Reviewed by Abbie Jacobs, RN, BSN
Allina Health in Minnesota is in the midst of a nursing strike that has cost the organization millions of dollars. The strike, which began on Labor Day, is the result of a dispute over the cost of health benefits for nurses and is the second this summer. Nurses from Allina Health also held a strike that lasted for a week in June.
President and CEO of Allina Health, Dr. Penny Wheeler, has spent the last several weeks defending her stance against the 4,000+ striking nurses. “This is the biggest thing I’ve faced since I went from being a full-time practicing physician into a health care leadership role,” said Wheeler.
Wheeler is trying to change the nurse’s current union health care plan, which has a low-deductible, to a higher deductible corporate plan that is less costly to Allina. The striking nurses once saw Wheeler as an ally and are disappointed in her actions since taking over as CEO in 2014. They now feel betrayed by her.
Mary Turner, president of the Minnesota Nurses Association, called Wheeler the devil incarnate. Vicky Robinson, a nurse who once worked with Wheeler in an OB unit is concerned about changing to a new health plan because of her medical needs. Robinson is taking several medications for diabetes and a kidney transplant. She is so disappointed in what she sees as a failure to represent the needs of the nursing workforce that she doesn’t know if she would acknowledge Wheeler if she saw her.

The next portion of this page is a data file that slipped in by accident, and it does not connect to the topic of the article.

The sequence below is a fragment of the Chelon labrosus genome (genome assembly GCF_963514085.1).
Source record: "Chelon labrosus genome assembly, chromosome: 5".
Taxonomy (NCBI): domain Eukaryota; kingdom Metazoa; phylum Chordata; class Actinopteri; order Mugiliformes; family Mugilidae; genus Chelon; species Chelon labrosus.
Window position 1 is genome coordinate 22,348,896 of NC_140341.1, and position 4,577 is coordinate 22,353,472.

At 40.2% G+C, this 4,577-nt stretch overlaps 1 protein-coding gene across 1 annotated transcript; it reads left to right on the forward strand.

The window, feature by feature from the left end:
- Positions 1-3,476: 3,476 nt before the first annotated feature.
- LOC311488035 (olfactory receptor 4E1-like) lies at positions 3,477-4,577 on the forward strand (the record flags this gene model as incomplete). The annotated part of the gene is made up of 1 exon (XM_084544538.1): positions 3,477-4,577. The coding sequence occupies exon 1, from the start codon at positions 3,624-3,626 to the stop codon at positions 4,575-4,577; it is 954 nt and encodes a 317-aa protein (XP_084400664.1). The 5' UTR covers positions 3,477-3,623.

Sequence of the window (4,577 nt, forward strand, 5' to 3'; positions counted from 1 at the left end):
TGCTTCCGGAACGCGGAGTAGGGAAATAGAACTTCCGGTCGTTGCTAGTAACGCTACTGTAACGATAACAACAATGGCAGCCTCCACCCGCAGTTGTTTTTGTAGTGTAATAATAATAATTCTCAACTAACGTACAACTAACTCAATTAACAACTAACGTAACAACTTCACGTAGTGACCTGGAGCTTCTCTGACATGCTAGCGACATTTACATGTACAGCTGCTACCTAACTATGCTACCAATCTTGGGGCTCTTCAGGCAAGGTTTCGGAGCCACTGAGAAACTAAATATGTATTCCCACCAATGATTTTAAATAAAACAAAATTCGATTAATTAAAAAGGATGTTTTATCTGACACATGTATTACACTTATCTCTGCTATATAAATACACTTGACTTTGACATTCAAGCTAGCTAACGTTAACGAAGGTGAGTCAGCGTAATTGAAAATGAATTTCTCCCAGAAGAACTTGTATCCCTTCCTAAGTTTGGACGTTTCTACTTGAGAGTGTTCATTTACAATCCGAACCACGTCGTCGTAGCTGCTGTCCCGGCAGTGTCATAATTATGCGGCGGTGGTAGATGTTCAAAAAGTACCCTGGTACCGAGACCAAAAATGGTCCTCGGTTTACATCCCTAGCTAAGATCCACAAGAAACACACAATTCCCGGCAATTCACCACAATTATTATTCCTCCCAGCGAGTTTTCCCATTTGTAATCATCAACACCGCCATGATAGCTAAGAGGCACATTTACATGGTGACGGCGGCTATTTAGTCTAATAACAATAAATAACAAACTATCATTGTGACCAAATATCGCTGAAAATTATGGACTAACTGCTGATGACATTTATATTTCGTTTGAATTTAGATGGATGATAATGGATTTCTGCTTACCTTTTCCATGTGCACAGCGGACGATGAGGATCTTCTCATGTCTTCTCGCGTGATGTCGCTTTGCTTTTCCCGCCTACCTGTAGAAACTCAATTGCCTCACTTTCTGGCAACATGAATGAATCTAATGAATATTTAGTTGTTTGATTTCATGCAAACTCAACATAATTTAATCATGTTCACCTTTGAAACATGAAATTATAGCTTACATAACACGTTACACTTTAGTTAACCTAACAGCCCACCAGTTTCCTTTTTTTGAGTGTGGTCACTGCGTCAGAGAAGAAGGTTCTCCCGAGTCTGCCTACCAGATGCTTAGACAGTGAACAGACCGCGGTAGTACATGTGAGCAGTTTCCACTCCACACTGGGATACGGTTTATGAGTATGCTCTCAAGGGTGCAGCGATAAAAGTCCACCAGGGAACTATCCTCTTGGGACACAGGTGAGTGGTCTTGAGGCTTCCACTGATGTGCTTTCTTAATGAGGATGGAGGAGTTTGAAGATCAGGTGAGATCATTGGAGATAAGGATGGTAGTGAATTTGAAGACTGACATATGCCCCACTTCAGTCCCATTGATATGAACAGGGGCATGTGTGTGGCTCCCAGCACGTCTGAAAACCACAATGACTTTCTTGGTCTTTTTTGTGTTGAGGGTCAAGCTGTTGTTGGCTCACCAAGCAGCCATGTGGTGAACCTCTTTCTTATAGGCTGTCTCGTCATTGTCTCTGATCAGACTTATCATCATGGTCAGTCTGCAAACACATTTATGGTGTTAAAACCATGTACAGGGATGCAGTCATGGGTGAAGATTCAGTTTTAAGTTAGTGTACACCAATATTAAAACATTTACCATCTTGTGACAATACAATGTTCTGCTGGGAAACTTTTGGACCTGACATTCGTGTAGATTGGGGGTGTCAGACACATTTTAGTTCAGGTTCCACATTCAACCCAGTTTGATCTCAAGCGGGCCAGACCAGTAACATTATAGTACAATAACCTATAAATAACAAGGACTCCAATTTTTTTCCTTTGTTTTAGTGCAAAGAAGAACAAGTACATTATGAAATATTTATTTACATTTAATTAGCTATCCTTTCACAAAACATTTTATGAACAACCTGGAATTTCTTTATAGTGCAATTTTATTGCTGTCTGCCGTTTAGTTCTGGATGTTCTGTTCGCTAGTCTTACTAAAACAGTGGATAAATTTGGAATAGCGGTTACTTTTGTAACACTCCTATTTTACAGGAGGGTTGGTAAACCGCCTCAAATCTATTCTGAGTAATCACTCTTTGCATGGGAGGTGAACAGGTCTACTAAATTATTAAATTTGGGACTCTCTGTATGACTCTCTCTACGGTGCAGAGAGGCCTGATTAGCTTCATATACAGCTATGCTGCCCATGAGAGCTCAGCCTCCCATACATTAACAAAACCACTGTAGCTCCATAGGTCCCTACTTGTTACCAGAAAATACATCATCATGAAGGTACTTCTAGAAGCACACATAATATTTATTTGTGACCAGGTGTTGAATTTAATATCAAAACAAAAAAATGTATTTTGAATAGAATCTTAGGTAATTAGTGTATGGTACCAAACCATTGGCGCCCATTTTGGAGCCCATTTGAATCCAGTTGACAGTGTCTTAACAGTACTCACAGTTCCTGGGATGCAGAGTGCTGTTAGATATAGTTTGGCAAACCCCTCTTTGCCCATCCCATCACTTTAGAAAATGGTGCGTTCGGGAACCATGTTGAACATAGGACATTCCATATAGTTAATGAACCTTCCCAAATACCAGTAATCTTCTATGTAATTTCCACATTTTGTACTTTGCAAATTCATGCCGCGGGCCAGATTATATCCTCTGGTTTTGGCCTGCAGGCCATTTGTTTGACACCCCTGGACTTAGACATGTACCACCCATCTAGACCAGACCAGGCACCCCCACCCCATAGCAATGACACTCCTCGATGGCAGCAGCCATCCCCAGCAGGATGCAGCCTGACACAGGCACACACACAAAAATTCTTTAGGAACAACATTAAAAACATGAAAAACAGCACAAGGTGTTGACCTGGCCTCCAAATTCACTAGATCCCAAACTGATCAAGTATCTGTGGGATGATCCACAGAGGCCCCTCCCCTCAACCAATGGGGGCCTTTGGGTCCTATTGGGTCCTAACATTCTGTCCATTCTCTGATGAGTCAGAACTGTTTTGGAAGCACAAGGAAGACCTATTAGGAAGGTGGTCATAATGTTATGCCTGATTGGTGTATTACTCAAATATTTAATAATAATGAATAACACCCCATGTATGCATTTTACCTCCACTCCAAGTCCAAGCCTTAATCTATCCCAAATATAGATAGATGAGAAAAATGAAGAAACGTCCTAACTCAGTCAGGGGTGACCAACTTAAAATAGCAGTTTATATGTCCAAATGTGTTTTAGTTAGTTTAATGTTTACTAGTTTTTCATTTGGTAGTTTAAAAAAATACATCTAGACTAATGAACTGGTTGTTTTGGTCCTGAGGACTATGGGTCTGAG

Another nurse, Robin Rush said that was conflicted over her feelings for Wheeler now. She said the nurses at Allina were thrilled when Wheeler first took the position of CEO because they felt that she understood them. “So, for me, this is very difficult,” she said.
Allina has provided a new contract which will add guarantees on healthcare costs through 2019 and includes a pay raise and $500 bonus which nurses will vote on.